Chapter # 11 Paragraph # 6 Study # 4
November 17, 2009
Lincolnton, N.C.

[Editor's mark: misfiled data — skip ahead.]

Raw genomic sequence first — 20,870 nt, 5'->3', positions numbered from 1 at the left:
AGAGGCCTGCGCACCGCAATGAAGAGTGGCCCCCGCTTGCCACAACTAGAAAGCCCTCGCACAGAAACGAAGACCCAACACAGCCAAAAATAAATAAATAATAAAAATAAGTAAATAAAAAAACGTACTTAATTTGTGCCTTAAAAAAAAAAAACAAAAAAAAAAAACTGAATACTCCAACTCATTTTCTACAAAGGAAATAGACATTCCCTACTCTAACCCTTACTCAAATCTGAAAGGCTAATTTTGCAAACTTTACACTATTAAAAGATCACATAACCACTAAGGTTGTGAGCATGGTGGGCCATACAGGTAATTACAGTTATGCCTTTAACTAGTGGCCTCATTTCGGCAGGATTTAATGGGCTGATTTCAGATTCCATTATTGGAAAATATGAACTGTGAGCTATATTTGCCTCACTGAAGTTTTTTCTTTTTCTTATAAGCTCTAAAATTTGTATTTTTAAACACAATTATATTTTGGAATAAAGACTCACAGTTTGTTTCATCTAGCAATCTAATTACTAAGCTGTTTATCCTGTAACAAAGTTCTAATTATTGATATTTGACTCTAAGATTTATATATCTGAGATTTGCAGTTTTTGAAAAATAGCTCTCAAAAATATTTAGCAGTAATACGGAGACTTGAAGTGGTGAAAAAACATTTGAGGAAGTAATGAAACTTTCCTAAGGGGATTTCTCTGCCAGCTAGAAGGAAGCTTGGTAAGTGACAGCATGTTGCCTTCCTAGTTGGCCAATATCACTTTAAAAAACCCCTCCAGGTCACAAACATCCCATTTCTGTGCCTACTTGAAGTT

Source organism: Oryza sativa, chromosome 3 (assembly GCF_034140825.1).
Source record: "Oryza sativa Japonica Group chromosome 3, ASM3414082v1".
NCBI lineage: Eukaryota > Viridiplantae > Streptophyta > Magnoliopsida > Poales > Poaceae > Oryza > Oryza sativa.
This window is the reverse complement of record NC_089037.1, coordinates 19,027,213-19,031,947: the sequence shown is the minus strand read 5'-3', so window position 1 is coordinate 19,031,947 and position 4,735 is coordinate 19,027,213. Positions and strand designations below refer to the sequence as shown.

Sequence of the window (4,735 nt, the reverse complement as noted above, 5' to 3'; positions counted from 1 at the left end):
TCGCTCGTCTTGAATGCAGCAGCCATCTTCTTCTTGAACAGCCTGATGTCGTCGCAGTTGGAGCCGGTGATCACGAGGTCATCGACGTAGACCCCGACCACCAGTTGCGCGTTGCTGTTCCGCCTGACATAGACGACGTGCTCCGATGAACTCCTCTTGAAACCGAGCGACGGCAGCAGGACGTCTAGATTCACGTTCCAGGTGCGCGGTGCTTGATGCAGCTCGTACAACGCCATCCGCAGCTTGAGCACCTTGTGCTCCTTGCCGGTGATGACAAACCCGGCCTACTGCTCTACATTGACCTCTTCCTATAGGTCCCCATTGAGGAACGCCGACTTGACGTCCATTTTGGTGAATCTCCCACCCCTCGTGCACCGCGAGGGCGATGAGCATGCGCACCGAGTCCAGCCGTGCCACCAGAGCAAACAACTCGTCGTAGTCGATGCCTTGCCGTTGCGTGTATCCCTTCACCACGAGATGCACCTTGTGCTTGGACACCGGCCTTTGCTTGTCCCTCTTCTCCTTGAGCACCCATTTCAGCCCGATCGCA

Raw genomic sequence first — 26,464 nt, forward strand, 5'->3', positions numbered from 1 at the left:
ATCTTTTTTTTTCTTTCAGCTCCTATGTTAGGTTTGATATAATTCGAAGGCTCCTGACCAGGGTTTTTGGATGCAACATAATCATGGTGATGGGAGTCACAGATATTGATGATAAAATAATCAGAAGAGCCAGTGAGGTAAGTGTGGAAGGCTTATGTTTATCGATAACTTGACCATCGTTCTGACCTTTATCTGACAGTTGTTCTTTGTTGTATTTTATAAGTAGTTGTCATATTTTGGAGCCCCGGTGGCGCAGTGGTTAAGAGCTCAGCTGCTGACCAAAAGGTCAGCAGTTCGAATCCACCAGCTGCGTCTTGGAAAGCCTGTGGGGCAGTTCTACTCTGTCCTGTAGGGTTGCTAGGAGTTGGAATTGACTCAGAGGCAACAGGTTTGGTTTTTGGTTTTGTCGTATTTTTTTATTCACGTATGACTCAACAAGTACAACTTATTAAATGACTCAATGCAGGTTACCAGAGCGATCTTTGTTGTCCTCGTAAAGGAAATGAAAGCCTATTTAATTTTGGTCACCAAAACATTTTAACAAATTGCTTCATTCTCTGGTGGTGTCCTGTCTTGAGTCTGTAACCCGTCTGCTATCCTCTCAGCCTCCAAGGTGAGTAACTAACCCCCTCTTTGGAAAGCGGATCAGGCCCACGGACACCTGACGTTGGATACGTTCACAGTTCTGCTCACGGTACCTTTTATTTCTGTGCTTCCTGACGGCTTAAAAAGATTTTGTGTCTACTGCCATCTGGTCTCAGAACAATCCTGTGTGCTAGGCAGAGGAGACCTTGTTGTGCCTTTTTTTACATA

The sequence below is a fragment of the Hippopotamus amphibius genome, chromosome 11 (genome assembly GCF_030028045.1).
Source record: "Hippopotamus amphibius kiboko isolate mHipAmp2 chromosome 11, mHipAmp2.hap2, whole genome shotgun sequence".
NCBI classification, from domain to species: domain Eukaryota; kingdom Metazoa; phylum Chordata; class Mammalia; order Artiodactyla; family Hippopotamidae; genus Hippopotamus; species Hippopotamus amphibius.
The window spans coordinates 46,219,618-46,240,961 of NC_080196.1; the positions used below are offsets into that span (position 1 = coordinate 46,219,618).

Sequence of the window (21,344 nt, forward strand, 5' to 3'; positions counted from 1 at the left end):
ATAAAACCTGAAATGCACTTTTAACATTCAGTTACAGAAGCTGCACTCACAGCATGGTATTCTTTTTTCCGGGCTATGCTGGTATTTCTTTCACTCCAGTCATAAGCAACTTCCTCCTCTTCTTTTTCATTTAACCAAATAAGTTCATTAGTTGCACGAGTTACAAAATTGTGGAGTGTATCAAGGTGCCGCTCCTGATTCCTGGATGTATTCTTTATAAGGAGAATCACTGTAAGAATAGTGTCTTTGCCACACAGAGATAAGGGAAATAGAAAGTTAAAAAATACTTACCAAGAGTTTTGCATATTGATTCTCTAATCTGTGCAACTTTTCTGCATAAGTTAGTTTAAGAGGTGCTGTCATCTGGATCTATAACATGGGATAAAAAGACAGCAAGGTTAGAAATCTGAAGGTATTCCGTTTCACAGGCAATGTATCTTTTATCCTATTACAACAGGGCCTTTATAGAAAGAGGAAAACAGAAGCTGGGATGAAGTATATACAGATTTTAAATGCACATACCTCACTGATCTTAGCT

<546> Thesis: The most significant impact of information is the mindset that it produces. Introduction: In our studies of Romans 11 we have been constantly confronted with the tensions that exist because of the integrity of God's promises and the attitudes that men have toward Him in their particular place under that integrity. In the beginning there was a "God" and a "creation" that had at least some sense of what those terms meant. However long that lasted, it eventually disintegrated into a competition over who gets to be the "God". This is ridiculous on the face of it. God could not stop being "God" even if He was inclined to stop; and creatures could not be "gods" even if they were a trillion times smarter and more powerful than they are. The consequence is the mess with which we live on a daily basis, and which is observably moving in the direction of greater and greater messiness. However, there is yet "hope". Paul wrote Romans to confront his readers with the reality of the ridiculousness of attempting to compete with God and to give them a "method" of escape. In our current text we have the issues of these tensions presented with a significant degree of clarity. After having explained the issues of the Large Plan of God for Life in terms of the dangers of pitting pride against grace, Paul just comes right out and declares that we are the ones who need to "adjust". God's grace-gifts and calling are not going to change. Period. We are the ones who need to change, and there is a significant "Life" to be had if we are amenable to this necessity. The bottom line is this: Paul wrote Romans to impart a detailed explanation of the Gospel of God for the sake of those who would believe him. In one sense, we can say this: the most significant impact of information is the mindset that it produces.